• Create Value: Did we portray the things we need volunteers to do as work tasks (like chores) rather than value to be created? People are energized and engaged by seeing an opportunity to make a difference, to do something great, to use their skills, to prove that they can do ‘that thing.’ View the task that way, and communicate it that way to help teammates see the real value.
  • Contribute: This speaks to the need for help. When someone volunteers to be part of something, only to find out that it wasn’t really needed or useful, that’s a huge downer. It doesn’t take much of this to have people start disengaging from volunteering. When the value created is helpful and useful, that makes a volunteer or teammate want to be involved again.

On that Saturday morning in The Adventures of Tom Sawyer, after Tom’s first attempt to cajole Jim into painting, Aunt Polly caught him and stopped it. Tom thought it was the end of the world, until it wasn’t! When we channel our Tom Sawyer, albeit in a more honest, well-meaning way, we see the “work” as ways to create value. When we see the ways that this creates value, we can better communicate that to our volunteers.

Let’s practice with a few examples to see how there’s fence painting, value creating nuggets in these situations too.

Example: A volunteer signed up to staff a booth at a conference for the organization…but that means they will miss some of the sessions and be on their feet for a while. They consider backing out to let someone else have the “opportunity.” As a leader, how in the world do I make that sound like a way to create value?

The value is the fundamental purpose of your social outreach. Being at the booth creates the networks, contacts, and image that are the very purpose of being at the conference. We need to show the face of this organization, and we think you are a great face to show.

Example: You’ve got to put together a database of potential issues with the special process the team has developed. Now the team must deal with the issues to make the new process a success. As a leader, how in the world do I make that sound like a way to create value and not just work?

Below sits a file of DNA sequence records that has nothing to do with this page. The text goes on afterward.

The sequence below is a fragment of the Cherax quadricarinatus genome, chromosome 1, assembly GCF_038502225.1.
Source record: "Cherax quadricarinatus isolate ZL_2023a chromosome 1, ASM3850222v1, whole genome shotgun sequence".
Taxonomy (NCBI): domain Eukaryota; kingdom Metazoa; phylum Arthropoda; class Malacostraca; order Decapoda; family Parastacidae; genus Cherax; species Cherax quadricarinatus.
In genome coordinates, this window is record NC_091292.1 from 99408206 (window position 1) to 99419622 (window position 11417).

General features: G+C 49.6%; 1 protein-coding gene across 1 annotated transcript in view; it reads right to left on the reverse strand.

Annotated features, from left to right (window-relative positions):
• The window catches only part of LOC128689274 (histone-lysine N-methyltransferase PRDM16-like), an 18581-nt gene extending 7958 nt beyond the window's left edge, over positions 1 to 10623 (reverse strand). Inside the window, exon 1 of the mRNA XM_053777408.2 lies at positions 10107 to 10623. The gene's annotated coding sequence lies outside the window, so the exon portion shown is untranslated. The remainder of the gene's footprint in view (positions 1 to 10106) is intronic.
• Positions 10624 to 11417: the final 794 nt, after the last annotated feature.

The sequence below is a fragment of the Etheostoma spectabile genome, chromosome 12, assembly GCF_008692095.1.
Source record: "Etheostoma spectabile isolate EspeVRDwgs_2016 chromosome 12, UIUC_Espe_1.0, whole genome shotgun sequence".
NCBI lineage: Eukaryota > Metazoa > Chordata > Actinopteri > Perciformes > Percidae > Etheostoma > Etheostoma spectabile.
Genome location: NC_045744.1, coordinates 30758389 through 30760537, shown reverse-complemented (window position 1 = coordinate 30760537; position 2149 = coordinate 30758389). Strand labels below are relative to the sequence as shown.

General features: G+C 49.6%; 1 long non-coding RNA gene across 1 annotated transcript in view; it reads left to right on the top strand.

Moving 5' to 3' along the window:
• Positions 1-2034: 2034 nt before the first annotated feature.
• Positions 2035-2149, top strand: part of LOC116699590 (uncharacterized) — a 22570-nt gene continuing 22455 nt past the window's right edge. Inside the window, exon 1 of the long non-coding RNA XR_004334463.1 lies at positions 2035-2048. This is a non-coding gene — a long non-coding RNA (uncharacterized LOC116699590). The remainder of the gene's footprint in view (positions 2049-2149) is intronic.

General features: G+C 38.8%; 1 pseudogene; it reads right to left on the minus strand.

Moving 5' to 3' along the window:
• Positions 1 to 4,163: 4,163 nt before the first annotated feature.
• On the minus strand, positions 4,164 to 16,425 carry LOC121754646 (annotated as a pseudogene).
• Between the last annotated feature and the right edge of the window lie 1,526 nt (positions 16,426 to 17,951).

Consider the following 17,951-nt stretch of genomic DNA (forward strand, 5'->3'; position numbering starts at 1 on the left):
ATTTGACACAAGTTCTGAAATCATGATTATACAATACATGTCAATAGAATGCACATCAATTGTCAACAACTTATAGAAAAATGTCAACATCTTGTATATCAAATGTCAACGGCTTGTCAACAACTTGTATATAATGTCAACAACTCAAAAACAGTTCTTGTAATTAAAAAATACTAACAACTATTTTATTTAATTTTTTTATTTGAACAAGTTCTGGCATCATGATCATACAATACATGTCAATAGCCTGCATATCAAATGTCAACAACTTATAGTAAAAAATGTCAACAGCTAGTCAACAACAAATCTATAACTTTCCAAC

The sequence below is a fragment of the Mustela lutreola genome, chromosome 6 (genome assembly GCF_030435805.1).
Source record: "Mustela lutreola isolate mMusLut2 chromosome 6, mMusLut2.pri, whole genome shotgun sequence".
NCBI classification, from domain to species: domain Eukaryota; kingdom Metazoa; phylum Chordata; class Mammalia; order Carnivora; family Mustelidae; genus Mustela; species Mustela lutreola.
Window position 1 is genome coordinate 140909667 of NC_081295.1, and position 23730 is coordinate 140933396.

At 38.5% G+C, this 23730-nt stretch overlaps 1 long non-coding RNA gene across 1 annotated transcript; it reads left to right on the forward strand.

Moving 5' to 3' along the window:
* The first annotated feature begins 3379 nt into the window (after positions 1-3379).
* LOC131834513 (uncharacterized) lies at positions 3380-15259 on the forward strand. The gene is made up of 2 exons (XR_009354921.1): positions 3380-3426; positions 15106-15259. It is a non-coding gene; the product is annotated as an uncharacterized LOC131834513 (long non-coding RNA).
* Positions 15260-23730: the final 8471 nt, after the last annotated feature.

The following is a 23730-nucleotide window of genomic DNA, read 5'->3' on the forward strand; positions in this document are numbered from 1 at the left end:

The value provided here is to be sure the foundation is solid before we build upon it. Then, we can take what we’ve created to the next level. We don’t want to see our good work get gobbled up by demons we didn’t think to consider and we want to keep building, so let’s make sure we’re not on a fault line. This gut check could be the critical step in the organization’s growth to prevent issues later.

Solving the Riddle

The next time you need to enlist the help of volunteers, don’t settle for “that’s just the way things are nowadays.” What we see is that the riddle, the one solved by Tom Sawyer, is really not about laziness or lack of desire. When we squash joy by only portraying the task at hand to be ‘work,’ we make doing nothing seem like a better option. People who volunteer rarely want to do nothing. We need to look at what we are doing as leaders that made doing nothing seem like a better option than connecting, creating, and contributing.

Mark Twain weighed in an insight into this in the book as well, saying

Work consists of whatever a body is obliged to do, and that Play consists of whatever a body is not obliged to do.”

Obligation is something we have to do, because something forces us. We are not obliged to create value; it is an inborn calling we want to do. Too often, leaders inadvertently put roadblocks in front of that calling.

Take it as an opportunity to be a new kind of leader. Be one that sees the heart of the matter, the ways to trigger intrinsic motivation. How? Look at opportunities to bring out how a volunteer provides value. Give opportunities to make a difference, do something great, use their skills, and see them rise to the challenge like Tom’s friends. When you as a leader view the task that way, and communicate it that way to help teammates see the real value, you are well on your way to having that important fence painted!